Table 1 Bioactive compounds identified by HPLC-MS of Lavandula officinalis extract

Figure 3 DPPH assay of ethanol extract of Lavandula officinalis.

Figure 4 Reaction of the DPPH radical with antioxidant.10

Figure 5 ABTS assay of ethanol extract of Lavandula officinalis.

Figure 6 Reaction of ABTS radical with antioxidant.10

Figure 7 FRAP assay of ethanol extract of Lavandula officinalis.

These tests showed that the ethanol extracts of Lavandula officinalis contain bioactive compounds that provide antioxidant capacity to the plant through a synergistic effect since it was demonstrated by HPLC-MS that there is a mixture of bioactive compounds. Table 2 shows the results of the antioxidant tests with the different techniques used.



Confidence interval


60.99 % inhibición

+ 0.1


79.86 % inhibición

+ 0.3


0.07 mg trolox/mL

+ 0.2

Table 2 Antioxidant capacity of Lavandula officinalis extract using DPPH, ABTS and FRAP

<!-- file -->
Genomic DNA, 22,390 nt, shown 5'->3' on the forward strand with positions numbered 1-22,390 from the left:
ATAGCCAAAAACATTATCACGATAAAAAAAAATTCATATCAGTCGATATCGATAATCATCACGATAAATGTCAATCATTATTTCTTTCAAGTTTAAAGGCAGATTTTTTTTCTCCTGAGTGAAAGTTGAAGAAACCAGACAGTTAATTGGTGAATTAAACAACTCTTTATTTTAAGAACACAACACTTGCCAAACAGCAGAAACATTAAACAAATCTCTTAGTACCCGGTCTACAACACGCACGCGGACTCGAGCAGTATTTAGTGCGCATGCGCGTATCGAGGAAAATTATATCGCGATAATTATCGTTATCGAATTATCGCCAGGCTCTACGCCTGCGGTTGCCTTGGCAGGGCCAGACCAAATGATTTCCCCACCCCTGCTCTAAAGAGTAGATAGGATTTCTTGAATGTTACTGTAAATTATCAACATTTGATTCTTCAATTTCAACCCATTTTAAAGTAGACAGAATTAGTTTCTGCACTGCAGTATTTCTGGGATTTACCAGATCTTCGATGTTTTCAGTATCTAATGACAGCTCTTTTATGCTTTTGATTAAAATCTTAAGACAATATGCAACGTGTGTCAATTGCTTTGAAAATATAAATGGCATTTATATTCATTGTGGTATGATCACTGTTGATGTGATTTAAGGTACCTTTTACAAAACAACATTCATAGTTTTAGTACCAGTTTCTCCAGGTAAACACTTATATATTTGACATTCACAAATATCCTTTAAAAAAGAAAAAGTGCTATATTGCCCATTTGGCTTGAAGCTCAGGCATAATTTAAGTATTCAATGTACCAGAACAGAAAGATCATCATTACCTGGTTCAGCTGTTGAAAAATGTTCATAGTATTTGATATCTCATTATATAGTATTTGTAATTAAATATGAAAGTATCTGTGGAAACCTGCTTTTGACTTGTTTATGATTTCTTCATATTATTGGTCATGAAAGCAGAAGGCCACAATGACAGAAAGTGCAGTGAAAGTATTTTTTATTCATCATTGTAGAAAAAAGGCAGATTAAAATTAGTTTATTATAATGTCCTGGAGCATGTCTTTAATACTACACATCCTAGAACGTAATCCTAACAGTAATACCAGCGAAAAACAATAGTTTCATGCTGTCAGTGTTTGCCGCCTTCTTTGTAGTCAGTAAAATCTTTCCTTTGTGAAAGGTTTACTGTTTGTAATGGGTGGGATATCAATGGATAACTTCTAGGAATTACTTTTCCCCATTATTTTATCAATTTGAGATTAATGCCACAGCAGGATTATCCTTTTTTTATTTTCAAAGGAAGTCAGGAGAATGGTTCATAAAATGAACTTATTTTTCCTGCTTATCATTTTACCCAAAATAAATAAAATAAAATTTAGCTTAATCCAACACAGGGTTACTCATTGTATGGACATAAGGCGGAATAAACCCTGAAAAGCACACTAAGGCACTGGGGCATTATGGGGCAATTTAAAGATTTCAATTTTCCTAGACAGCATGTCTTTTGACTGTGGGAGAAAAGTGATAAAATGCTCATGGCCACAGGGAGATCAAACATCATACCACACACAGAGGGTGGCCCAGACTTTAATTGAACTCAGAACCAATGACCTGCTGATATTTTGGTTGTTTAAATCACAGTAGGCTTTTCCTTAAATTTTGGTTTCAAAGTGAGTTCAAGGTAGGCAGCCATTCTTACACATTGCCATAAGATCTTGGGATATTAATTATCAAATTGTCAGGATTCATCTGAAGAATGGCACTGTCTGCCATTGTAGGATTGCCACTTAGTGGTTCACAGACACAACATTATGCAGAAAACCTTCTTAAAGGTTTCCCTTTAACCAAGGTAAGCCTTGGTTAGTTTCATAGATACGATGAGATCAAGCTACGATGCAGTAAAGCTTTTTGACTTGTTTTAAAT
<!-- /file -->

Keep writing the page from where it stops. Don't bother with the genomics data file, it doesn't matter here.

It was also demonstrated that the ethanol extract of Lavandula officinalis has antibacterial properties against Staphylococcus aureus and Escherichia coli, using the agar diffusion method. Inhibition halos of 10mm against Staphylococcus aureus and 9mm against Escherichia coli were obtained, while for the antibiotic halos of 18mm were obtained, as shown in Figure 8, demonstrating that the extracts are an excellent alternative for various applications in the food, cosmetic and pharmaceutical industries, due to the properties they have been shown to possess.

Figure 8 Inhibition halos of ethanol extracts of Lavandula officinalis against Staphylococcus aureus and Escherichia coli.